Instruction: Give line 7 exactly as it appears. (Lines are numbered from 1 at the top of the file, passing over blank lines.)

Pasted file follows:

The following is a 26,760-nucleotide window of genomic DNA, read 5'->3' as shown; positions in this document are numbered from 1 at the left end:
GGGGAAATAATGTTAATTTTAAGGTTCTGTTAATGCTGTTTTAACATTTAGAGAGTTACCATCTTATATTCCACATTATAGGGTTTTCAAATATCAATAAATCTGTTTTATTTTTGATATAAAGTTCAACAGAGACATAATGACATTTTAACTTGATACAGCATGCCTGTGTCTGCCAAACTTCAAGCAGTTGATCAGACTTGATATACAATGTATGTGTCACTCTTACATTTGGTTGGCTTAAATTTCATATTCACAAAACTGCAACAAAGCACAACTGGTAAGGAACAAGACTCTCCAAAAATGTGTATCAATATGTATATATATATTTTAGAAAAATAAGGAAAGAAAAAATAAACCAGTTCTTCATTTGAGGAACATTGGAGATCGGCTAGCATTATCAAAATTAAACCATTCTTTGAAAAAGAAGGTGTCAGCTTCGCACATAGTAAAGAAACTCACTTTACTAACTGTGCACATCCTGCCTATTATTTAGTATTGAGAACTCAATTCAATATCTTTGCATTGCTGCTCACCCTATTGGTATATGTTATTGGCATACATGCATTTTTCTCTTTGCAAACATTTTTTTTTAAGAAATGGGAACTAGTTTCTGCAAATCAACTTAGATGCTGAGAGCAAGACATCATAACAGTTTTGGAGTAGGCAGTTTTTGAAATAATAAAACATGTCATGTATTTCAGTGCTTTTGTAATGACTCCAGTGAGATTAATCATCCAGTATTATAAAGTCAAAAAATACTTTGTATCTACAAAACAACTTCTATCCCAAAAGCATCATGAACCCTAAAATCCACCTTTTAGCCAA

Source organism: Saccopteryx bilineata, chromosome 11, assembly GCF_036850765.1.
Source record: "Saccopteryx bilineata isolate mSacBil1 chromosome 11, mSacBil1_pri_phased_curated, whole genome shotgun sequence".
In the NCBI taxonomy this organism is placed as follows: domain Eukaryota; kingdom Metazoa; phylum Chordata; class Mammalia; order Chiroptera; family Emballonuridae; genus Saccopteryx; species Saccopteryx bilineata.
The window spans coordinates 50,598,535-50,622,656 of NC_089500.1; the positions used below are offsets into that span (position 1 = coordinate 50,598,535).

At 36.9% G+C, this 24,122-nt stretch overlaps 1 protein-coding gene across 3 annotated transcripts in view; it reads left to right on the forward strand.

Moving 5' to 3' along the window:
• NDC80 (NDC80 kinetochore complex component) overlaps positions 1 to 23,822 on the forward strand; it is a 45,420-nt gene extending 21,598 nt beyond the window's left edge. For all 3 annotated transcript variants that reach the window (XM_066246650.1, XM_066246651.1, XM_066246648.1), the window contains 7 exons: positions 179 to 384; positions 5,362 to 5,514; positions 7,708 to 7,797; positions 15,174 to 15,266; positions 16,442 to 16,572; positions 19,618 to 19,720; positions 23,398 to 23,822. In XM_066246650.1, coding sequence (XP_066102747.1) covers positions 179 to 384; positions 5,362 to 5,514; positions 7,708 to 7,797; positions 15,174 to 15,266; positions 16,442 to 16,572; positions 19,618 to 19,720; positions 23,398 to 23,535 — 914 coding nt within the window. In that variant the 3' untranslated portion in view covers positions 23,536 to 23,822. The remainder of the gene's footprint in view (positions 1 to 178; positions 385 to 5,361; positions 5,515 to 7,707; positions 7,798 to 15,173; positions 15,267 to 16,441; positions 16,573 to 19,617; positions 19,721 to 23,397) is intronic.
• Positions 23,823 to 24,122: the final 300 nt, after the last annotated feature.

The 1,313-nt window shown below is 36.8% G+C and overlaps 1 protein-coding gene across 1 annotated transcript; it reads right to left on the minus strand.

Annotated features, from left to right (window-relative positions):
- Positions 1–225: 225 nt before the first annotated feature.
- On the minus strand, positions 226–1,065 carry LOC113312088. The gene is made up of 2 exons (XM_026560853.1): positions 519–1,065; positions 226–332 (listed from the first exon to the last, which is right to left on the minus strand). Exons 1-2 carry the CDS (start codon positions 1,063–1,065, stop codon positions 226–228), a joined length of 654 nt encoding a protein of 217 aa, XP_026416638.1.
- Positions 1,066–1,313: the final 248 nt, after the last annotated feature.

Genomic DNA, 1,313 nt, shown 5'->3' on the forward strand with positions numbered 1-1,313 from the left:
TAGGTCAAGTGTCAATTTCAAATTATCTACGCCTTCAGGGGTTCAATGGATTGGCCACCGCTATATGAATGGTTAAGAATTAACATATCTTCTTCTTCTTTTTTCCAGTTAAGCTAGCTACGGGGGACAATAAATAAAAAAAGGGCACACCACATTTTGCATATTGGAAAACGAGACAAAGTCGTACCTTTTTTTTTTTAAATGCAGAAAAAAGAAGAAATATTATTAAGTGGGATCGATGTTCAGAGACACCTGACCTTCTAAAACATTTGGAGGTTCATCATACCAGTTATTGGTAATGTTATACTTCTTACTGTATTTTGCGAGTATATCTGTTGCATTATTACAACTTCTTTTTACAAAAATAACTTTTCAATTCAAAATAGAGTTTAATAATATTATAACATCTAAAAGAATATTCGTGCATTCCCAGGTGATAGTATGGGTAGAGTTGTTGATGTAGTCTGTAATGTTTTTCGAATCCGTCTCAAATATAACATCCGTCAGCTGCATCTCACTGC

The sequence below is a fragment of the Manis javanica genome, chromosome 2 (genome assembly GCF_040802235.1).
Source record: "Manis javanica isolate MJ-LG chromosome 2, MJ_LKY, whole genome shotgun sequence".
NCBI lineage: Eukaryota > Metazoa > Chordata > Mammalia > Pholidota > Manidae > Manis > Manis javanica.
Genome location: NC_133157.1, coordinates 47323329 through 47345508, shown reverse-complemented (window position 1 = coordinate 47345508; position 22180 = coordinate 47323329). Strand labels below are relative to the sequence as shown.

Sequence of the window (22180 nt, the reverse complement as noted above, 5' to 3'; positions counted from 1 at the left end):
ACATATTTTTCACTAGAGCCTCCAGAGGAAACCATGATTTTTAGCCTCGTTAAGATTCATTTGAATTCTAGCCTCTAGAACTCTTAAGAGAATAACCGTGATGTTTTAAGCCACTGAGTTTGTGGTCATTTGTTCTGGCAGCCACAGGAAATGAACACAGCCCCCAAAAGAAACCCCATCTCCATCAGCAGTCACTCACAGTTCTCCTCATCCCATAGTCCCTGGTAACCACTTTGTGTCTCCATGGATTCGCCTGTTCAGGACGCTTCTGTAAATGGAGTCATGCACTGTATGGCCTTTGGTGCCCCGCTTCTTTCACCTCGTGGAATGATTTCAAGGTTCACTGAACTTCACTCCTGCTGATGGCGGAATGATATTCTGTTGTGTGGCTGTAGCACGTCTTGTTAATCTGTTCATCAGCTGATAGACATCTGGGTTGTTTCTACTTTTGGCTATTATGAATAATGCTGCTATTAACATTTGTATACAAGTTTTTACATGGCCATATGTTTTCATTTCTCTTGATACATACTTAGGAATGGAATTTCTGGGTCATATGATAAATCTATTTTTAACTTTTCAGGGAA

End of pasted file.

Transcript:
At 36.9% G+C, this 24,122-nt stretch overlaps 1 protein-coding gene across 3 annotated transcripts in view; it reads left to right on the forward strand.